Values are shades of grey and you need fluid feedback between employees, managers and team leaders so you can tweak the culture strategy if something isn’t working.
Emphasise personal development
Positive workplace culture will improve your reputation and secure the future of your business.
But broadcasting that ‘you must behave in this way because we’ll sell more’, won’t motivate your employees.
Encourage them to contribute positively to your culture by showing them what’s in it for them – personal development.
During the performance review, outline the individual benefits of meeting the company values.
For example, if your value is ‘bold’ that could encourage them to:
- Speak up in meetings, building their reputation
- Ask difficult questions and problem-solving, increasing their experience and expertise
That could lead to promotions, pay rises, more training and an enjoyable, challenging, exciting and diverse time at work.
If your organisation is based across multiple sites, or you have lots of departments and multiple goals, there’s bound to be a small group of workers who struggle to adapt.
You should be able to identify unusual subcultures or patterns of negative culture if you’re regularly surveying.
But, most humans lie to protect themselves. In this case, it’s writing ‘everything is great!’ on your workplace culture questionnaire (even if it’s anonymous) to keep their job.
Even if negative feelings don’t appear in the survey analysis, hold off before patting yourself on the back. Open your ears and listen for:
Then look at performance analysis. Are we working efficiently? Are we missing deadlines? What’s the problem?
It’s due diligence you owe your business. Change is unsettling and if anyone can’t catch up with the new pace, it’s not because they don’t want any part of it, they just need help to adapt to the new environment you’ve created.
Once you know who is resisting change, apply positive mentoring and coaching to support them – reunite them with their more adaptable colleagues.
Most issues can be resolved with training. For example, if your workplace culture wants to be ‘forward-thinking’ that could manifest as an investment in technology.
If your people resist software changes, meet it head-on. Ask them why. It’s more than likely they’re nervous about a skills gap.
It has all the potential to frustrate managers and team leaders, but patience goes a long way when you’re overhauling workplace culture.
A blame subculture, or even just an anti-establishment attitude, means employees will say one thing to you in reviews but act differently when you’re out of earshot.
That makes it difficult for you to assess whether you have a positive or negative workplace culture, why performance is sluggish when the survey results reveal engagement.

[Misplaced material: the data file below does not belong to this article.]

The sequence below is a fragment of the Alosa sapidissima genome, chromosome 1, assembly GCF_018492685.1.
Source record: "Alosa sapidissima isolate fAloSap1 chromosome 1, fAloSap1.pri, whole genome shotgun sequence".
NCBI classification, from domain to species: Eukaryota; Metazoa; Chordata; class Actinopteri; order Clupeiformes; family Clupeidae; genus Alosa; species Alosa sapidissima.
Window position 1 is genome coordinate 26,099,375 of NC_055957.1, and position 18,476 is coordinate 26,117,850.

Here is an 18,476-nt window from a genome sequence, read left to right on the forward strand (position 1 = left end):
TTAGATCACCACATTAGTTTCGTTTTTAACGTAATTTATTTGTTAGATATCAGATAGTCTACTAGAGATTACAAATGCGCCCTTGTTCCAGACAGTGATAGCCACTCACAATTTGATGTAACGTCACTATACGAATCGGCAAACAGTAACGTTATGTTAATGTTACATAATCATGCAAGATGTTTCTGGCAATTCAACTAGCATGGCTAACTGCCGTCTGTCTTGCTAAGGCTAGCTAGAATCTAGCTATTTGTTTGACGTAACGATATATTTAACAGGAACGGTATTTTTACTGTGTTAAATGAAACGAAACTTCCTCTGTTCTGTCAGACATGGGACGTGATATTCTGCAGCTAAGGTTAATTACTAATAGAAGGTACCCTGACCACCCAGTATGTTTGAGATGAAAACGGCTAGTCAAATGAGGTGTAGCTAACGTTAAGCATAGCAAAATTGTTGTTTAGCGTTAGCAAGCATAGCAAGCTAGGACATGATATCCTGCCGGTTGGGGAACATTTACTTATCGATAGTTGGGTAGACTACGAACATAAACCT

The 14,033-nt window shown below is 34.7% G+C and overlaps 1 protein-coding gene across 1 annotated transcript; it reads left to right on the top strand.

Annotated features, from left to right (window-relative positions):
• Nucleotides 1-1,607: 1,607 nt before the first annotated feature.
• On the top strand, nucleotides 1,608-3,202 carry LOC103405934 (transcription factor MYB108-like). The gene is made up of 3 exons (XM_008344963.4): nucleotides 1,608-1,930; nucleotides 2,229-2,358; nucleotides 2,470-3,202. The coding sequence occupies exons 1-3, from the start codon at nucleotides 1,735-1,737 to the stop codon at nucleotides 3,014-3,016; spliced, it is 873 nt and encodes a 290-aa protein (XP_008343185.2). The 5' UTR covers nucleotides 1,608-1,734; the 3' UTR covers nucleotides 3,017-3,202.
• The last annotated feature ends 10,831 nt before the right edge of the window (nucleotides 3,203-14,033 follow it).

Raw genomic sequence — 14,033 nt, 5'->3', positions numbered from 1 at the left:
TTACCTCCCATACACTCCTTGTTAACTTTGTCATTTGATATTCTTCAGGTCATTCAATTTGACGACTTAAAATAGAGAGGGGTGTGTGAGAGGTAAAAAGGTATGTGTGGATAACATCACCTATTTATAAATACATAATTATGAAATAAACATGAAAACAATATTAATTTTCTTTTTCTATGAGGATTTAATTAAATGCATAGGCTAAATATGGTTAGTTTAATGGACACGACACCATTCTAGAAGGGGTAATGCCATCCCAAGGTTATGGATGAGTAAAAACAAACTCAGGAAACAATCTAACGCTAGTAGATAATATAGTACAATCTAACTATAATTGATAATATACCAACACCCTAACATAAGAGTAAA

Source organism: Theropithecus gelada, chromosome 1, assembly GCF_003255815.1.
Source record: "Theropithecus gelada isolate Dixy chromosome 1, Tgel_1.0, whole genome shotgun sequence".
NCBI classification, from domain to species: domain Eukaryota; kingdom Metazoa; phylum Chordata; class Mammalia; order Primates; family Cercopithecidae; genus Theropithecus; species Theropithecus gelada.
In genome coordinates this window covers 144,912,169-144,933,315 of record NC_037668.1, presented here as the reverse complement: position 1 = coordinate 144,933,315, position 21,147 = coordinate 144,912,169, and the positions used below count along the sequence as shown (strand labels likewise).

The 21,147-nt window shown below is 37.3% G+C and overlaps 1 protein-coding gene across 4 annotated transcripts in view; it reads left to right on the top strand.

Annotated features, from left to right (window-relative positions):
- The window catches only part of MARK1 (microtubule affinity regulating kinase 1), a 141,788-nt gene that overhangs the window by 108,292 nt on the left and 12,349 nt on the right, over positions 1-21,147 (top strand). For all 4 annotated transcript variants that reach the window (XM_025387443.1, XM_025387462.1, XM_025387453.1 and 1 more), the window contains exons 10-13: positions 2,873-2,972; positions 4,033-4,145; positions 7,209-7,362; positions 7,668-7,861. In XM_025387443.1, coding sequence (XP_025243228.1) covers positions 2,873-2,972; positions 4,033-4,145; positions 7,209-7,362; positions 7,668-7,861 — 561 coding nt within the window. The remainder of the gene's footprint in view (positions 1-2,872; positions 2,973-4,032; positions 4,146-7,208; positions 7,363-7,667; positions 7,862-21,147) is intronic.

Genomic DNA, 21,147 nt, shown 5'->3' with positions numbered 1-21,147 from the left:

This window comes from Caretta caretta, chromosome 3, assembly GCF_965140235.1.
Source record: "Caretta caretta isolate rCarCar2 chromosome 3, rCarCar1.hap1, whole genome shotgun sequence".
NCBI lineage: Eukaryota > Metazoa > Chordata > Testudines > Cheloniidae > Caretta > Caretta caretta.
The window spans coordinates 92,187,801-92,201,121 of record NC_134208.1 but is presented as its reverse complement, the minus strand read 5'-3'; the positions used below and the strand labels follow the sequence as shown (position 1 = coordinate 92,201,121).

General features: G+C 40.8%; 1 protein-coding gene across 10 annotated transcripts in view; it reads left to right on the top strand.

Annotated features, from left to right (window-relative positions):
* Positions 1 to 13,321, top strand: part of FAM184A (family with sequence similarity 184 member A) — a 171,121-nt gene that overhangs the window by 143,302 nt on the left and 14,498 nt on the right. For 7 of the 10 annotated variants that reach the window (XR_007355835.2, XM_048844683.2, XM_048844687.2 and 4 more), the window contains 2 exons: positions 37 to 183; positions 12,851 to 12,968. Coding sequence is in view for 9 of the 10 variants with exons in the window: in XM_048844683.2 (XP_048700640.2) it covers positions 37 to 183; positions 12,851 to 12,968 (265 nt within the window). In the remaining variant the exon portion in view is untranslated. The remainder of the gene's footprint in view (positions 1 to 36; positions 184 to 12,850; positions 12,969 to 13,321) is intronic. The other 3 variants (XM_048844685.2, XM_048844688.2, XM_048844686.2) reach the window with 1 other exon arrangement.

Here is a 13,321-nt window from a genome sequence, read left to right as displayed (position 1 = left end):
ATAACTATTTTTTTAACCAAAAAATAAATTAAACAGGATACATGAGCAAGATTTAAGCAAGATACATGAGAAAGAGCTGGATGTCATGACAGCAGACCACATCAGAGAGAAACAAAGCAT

In a study by the Havard Business Review in January 2020, researchers examined “the diversity of thoughts, ideas, and meaning expressed by team members and then measured whether it was beneficial or detrimental to team performance.”
The study implied you get a clearer view of workplace culture by mining big data to reveal culture traces in digital communications, like Slack and email.
Not every employer has the resource to mine all employee communications to find patterns and trends, but the study made three observations that could help you create a harmonious workplace culture.
#1 Employees who quickly adapted to change were more successful.
If you can train your employees to respond well in dynamic and fast-paced environments, they’ll feel prepared and able to cope with the ebb and flow of the business. Change management training will help them manage disruption and support one another through change.
#2 Employees who held the same values as their colleagues are less likely to quit.
This takes us back to HR and recruitment. Apply questions designed to find commonality between existing employees and new hires in your interview process.
This one seems obvious, but the thing they have in common might be a positive attitude to change and a love of dynamic working.
#3 You have to expect arguments and they are not always an indication of poor workplace culture.
For example, a group of employees working on a single project were more likely to have fractious disagreements at the beginning and end of a project, due to the nature of the work, their mindset, goals and focus at that time.
However, the debate was lively and welcome at the midpoint of a project.
To maintain a calm workplace culture, you can work on communication skills that help your employees express themselves under pressure and respectfully assertive.
Need to develop your Leadership and Management skills?
Here are just some of courses we offer at TSW:
- ILM Level 2 in Leadership and Team Skills
- ILM Level 3 in Leadership and Management
- ILM Level 5 in Leadership and Management
- Core Skills for Management Training Course
- Core Skills for Team Leaders Course
- Management Training Courses
- ILM courses and qualifications
- Leadership and Management Apprenticeships
- and more